Jackie Gingrich Cushman

"Let me say it as clearly and succinctly as I can: we screwed up," Republican National Committee Chairman Michael Steele wrote in his new book, "RightNow: A 12- Step Program for Defeating the Obama Agenda" (Regnery Publishing, 2010).

Steele is extremely courageous and exactly right.

Few people like to admit mistakes -- they see it as a sign of weakness.

Instead, it can be empowering and energizing.

Arguing with Idiots By Glenn Beck

Steele's acknowledgment could translate into increased Republican Party credibility, according to one expert. "In isolation, perhaps little," said Stuart Sheldon, resident of the Atlanta division of Escalate: An Experiential & Word-Of-Mouth marketing agency. "As part of a sustained conversation over time, perhaps a great deal."

Part of growing up is realizing we make mistakes -- they should be addressed as rapidly as possible. This allows one to move forward rather than cover up and make excuses.

Acknowledge, Own and Address. When you find you have made a mistake: ? Acknowledge it (admit it happened), ? Own it (take responsibility) and Address it (make it ?right).

This morning, our children went back to school after two weeks off. The goal we set at dinner last night was for them to leave at 7:20 this morning.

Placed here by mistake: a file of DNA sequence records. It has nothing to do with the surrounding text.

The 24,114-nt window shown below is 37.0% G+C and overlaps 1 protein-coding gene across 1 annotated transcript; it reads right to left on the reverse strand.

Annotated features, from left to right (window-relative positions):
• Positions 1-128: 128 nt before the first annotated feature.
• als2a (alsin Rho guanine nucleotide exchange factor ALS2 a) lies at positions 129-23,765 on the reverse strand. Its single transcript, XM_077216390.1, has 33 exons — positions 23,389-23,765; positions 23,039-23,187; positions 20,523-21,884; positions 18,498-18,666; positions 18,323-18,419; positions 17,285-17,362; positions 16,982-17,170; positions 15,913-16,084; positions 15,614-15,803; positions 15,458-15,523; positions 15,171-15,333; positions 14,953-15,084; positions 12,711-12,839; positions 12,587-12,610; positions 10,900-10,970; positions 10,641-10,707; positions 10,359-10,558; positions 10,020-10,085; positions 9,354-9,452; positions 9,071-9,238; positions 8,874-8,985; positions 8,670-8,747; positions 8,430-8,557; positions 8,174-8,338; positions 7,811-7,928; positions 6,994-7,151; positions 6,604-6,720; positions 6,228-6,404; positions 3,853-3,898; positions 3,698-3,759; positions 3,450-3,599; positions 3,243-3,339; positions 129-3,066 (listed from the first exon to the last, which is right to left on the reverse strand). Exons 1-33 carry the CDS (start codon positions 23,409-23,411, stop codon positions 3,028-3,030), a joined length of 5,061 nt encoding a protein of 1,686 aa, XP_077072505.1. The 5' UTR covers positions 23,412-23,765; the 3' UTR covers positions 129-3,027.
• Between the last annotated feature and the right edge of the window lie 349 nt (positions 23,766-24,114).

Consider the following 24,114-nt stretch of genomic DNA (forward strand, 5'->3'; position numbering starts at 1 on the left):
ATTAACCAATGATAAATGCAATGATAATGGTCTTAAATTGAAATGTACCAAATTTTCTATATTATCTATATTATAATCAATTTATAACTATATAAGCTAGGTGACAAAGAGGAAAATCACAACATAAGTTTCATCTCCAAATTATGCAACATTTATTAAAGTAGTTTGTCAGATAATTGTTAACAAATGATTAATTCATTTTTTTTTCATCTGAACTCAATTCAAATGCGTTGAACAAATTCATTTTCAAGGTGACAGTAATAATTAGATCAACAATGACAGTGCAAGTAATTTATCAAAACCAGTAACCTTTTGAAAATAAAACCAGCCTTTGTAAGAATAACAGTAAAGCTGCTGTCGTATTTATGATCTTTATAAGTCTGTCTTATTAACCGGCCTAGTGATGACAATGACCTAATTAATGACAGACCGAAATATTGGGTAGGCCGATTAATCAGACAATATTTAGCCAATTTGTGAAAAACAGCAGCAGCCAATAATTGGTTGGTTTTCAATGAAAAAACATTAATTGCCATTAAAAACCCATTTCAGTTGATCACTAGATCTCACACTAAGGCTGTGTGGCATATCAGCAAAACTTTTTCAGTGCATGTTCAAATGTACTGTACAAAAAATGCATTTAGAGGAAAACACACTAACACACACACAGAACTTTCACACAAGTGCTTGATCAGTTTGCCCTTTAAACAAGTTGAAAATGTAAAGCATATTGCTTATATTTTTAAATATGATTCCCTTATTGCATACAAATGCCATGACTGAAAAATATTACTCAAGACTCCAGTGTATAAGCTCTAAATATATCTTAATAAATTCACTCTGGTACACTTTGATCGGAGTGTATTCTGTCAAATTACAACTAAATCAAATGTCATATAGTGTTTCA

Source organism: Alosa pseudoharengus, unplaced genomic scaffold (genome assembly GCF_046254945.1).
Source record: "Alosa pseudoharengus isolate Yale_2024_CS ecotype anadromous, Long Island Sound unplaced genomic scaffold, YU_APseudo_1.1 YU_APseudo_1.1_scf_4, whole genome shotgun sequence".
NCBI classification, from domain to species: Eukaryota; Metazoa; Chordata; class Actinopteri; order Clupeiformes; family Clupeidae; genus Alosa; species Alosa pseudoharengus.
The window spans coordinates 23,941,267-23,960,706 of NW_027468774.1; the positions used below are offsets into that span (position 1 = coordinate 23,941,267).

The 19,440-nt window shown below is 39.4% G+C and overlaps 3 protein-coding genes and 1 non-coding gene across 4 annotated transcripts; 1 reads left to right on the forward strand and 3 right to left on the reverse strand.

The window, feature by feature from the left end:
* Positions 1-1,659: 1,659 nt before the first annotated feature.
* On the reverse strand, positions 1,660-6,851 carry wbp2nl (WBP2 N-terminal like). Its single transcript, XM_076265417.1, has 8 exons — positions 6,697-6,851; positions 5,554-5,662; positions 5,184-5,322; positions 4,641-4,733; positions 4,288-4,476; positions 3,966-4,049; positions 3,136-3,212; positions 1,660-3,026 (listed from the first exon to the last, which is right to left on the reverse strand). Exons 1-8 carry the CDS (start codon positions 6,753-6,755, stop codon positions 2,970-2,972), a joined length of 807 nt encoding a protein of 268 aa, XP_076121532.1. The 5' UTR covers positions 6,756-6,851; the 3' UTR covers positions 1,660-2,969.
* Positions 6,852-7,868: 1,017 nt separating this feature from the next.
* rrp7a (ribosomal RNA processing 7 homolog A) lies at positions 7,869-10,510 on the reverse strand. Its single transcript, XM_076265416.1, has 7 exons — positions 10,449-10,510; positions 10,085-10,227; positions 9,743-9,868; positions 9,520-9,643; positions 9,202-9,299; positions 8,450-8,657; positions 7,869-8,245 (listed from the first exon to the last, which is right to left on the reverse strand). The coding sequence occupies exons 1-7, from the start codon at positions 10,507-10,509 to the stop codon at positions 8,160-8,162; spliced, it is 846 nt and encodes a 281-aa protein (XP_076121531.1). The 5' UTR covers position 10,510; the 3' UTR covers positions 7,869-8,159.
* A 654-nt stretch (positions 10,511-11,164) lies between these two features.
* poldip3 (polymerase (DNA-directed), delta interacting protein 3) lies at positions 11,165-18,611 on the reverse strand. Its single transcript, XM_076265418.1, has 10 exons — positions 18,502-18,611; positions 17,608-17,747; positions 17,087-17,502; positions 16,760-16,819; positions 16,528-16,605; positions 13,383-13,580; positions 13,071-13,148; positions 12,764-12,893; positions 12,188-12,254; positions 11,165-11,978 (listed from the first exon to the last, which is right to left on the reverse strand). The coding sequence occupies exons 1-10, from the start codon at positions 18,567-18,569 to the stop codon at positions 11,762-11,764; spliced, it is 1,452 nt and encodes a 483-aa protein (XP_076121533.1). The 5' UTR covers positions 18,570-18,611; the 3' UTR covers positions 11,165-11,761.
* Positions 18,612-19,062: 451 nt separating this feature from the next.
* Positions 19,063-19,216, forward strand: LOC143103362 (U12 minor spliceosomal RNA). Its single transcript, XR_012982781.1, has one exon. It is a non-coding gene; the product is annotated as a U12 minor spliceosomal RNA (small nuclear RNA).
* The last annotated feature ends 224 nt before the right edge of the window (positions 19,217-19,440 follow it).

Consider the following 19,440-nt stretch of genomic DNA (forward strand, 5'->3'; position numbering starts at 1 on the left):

When I woke up at 7:05 this morning, I knew I had made a mistake. No alarm.

My husband began breakfast while I woke up the children. They asked me what happened, and I acknowledged and owned the mistake (I had forgotten to set the alarm).

No one became upset, and we addressed it by working together and readjusting out schedule. Let's just say that, instead of leaving the house with a clean kitchen and made beds, I will be addressing the cleanup later today.

While this example might be simple, it lays out an effective process that is transparent and authentic, and focuses energy on addressing and moving forward.

The American people crave transparency and authenticity, and we certainly need to focus our limited energy on moving forward.

Last year began with "hope" and "change we can believe in." It turned into a year of the Obama administration attempting to change what we believe.


Jackie Gingrich Cushman

Jackie Gingrich Cushman is a speaker, syndicated columnist, socialpreneur, and author of "The Essential American: 25 Documents and Speeches Every American Should Own," and co-author of “The 5 Principles for a Successful Life: From Our Family to Yours”.